The key indexes closed the week with small gains, though record-high oil prices dampened enthusiasm among investors.
Bullish investors attempted to rally Friday amid excellent earnings news from Dell, but their efforts failed amid news that oil prices surpassed $46 a barrel and that the U.S. trade deficit hit record levels.
All major indexes ended relatively flat for the day.
The Dow rose 10.76, or 0.1%, to 9,825.35. The Standard & Poor's 500 rose 1.57, or 0.2%, to 1,064.80, and the Nasdaq rose 4.73, or 0.3%, to 1,757.22. The InformationWeek 100 rose .99 points, or 0.4%, to 262.39, and was down 2.3% for the week. Despite Thursday's massive selloff, the Dow and the S&P 500 both edged 0.1% higher for the week, while the Nasdaq fell 1.1%.
The Nasdaq-100 tracking stock rose 6 cents to $32.53 as more than 90 million shares changed hands.
Oil closed at a record $46.60 per barrel, giving greater credence to investors' fears that prices may have to reach or surpass $50 before falling back.
Dell rose $1.39 to $34.51 after matching Wall Street expectations in its second-quarter profit. The computer maker said its third quarter, which includes the back-to-school season, looked positive.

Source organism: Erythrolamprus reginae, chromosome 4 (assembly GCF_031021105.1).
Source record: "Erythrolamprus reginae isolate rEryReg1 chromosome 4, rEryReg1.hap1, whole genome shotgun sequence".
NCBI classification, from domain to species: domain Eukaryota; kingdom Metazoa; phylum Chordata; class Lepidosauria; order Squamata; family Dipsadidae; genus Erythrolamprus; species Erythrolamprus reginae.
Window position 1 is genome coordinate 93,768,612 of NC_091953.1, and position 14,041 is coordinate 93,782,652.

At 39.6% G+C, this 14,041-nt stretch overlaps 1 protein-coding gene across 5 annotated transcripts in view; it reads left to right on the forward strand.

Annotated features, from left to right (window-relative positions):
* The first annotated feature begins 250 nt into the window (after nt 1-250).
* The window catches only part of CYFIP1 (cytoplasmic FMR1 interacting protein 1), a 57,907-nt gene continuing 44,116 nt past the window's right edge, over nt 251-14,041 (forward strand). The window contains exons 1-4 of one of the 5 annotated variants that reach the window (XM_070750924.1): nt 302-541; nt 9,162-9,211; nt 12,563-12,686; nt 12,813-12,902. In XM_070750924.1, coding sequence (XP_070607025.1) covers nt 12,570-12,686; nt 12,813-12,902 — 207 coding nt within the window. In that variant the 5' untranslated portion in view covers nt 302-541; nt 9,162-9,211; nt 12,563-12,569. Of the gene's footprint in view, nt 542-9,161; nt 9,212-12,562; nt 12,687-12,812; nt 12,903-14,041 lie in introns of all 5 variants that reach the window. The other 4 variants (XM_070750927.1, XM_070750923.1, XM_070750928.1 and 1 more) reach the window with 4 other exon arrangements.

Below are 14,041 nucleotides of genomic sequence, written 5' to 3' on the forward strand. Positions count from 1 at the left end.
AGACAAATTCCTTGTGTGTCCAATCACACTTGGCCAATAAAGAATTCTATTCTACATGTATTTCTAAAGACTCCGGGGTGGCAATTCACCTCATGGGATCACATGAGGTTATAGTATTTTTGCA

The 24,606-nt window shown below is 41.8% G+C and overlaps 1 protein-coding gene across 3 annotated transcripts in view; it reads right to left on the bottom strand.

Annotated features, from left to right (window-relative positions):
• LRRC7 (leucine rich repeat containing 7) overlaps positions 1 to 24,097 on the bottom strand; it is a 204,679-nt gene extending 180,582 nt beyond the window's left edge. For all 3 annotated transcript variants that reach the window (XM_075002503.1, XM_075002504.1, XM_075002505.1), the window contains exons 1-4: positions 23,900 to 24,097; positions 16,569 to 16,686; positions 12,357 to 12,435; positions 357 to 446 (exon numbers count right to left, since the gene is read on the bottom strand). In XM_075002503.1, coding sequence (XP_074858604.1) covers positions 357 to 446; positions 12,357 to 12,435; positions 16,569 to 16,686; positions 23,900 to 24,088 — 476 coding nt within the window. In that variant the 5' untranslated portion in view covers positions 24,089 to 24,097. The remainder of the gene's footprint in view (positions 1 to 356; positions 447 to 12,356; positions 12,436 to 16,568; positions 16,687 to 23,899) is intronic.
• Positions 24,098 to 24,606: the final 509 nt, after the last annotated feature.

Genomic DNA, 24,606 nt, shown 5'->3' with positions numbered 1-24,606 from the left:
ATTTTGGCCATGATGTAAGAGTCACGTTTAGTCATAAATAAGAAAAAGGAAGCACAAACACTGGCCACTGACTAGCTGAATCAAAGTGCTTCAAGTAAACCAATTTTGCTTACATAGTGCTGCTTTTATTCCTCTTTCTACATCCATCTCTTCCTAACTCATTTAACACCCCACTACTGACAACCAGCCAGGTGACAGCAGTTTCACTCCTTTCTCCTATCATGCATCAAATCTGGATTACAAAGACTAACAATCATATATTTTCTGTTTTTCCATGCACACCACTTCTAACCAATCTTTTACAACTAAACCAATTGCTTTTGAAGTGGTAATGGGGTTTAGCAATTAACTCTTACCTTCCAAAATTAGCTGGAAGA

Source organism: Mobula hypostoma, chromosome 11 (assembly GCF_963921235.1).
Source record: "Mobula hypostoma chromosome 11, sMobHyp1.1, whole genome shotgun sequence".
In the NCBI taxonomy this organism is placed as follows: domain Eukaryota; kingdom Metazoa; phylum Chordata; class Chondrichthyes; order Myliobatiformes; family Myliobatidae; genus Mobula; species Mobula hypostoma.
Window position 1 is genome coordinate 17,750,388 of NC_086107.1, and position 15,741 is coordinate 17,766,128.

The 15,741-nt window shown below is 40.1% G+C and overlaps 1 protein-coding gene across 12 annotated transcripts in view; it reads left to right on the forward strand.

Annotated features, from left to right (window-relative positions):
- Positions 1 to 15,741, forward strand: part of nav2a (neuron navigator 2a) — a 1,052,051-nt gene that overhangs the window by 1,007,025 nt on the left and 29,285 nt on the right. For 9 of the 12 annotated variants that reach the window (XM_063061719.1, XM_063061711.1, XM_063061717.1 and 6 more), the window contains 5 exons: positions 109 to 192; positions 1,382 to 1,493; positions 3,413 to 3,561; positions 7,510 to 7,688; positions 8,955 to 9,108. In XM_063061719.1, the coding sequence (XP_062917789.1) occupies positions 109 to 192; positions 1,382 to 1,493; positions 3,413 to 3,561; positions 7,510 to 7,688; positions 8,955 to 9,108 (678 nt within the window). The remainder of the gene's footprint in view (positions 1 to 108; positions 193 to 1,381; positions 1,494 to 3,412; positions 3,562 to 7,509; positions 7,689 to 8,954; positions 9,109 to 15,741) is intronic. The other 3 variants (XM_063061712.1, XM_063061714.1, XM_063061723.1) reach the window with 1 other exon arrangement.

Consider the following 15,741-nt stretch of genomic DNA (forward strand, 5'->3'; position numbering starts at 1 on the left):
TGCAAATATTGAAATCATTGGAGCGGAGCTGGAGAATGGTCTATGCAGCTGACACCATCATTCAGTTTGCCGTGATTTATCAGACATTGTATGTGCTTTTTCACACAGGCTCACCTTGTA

Software maker Agilent Technologies rose 84 cents to $20.52 after announcing a third-quarter profit, compared with a loss in the year-ago quarter. The company beat Wall Street expectations by 2 cents per share.
PalmSource, which makes software for the popular Palm handhelds, said chairman Eric Benhamou will step down in late October. Benhamou will remain chairman of palmOne Inc., which makes the handhelds themselves. PalmSource fell 12 cents to $18.03, while palmOne fell 10 cents to $38.00.
See the full listing of all the companies in the InformationWeek 100 and the top 5 percentage winners and losers for the last closing at informationweek.com/stocks.
5 Top Federal Initiatives For 2015As InformationWeek Government readers were busy firming up their fiscal year 2015 budgets, we asked them to rate more than 30 IT initiatives in terms of importance and current leadership focus. No surprise, among more than 30 options, security is No. 1. After that, things get less predictable.
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